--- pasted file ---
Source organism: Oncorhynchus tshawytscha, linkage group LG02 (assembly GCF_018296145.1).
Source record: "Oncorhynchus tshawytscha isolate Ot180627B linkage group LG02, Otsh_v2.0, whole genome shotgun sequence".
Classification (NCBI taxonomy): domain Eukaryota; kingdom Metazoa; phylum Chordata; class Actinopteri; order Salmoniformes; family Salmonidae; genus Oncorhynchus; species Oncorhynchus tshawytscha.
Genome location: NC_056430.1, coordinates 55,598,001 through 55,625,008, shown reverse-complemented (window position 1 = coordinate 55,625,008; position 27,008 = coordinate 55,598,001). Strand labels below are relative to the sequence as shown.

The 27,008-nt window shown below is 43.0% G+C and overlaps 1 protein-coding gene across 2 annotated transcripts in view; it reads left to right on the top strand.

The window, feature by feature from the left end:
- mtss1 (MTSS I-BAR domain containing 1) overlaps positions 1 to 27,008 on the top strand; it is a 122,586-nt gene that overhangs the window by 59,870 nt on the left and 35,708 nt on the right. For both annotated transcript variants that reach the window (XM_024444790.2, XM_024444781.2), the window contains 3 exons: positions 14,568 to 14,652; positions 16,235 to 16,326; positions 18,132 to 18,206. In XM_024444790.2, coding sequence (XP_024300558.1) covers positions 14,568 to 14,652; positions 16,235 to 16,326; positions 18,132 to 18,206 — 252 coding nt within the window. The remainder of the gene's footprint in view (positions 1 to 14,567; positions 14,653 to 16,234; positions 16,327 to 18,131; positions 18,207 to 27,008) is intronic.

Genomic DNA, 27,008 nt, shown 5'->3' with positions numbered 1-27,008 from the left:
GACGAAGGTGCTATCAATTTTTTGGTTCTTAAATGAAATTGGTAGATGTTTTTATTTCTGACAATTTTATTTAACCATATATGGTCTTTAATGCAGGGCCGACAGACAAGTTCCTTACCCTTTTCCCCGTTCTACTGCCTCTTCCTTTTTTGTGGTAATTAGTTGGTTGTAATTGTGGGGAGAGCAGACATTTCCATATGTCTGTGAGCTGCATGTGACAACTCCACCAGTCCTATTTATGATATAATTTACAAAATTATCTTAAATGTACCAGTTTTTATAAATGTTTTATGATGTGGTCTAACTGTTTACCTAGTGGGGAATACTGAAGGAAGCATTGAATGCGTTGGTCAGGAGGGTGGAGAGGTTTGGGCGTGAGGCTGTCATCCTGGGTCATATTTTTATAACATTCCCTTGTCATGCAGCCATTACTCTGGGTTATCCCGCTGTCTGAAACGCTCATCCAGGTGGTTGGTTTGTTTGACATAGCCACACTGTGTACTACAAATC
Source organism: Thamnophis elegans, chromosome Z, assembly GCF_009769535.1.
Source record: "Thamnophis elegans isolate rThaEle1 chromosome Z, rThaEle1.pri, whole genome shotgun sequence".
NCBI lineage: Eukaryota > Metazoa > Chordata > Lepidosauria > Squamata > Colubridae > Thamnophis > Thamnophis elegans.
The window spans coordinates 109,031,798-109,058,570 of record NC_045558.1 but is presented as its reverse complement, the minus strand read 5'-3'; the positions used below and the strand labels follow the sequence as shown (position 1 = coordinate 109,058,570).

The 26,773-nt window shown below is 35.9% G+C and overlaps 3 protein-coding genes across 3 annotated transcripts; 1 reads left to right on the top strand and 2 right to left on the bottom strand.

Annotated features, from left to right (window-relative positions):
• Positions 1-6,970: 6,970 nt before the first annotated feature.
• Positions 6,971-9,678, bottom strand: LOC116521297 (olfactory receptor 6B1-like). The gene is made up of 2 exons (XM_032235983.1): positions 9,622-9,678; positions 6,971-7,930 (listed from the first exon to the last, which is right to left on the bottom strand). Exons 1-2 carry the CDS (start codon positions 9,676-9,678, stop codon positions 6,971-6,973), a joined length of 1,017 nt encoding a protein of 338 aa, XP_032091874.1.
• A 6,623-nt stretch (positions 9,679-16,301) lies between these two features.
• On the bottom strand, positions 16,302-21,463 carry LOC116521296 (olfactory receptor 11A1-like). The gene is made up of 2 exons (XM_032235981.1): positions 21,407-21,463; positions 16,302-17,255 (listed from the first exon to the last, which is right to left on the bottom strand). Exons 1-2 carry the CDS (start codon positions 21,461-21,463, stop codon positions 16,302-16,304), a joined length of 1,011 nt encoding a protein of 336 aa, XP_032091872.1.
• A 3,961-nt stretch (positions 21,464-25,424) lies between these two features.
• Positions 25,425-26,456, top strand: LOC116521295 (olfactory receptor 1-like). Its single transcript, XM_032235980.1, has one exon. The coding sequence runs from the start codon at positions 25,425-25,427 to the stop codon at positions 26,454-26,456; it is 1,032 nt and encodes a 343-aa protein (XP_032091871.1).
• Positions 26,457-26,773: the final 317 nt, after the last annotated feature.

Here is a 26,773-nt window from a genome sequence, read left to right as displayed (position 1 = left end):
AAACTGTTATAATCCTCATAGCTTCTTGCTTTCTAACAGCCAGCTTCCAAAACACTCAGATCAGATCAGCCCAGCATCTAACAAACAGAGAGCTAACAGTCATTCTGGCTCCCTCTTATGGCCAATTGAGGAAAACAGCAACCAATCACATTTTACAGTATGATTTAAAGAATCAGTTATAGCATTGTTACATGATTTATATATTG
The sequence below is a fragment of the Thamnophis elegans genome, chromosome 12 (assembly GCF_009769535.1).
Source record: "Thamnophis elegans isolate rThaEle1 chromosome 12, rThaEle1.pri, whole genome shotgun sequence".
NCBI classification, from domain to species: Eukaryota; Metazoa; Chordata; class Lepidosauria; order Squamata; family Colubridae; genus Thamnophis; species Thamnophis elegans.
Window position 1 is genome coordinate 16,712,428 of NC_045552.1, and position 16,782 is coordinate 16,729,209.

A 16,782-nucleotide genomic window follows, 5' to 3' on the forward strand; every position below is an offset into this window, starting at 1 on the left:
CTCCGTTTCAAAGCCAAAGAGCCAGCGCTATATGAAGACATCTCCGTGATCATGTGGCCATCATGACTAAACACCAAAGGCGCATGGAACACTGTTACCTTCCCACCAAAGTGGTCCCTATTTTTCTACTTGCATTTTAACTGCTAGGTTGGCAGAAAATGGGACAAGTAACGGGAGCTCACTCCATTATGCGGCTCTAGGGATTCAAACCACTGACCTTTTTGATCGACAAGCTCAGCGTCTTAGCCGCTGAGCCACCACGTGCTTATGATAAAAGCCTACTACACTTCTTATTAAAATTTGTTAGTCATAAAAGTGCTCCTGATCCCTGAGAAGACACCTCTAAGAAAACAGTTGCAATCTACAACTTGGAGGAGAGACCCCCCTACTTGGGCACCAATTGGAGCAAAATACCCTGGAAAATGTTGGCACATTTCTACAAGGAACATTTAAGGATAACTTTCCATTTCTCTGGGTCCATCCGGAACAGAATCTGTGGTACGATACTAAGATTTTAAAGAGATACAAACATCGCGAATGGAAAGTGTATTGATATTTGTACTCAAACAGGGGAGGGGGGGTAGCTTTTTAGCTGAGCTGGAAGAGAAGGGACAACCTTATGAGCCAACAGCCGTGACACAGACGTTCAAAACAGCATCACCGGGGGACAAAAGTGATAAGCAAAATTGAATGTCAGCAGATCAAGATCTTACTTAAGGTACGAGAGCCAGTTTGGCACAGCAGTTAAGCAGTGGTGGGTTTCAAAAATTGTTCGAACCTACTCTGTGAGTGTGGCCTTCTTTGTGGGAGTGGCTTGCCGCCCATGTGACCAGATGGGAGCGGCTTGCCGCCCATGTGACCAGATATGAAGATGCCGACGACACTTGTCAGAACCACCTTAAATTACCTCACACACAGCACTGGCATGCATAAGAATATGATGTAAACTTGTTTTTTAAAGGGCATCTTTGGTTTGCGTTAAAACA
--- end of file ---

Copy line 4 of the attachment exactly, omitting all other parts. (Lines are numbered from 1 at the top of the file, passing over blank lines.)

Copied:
Genome location: NC_056430.1, coordinates 55,598,001 through 55,625,008, shown reverse-complemented (window position 1 = coordinate 55,625,008; position 27,008 = coordinate 55,598,001). Strand labels below are relative to the sequence as shown.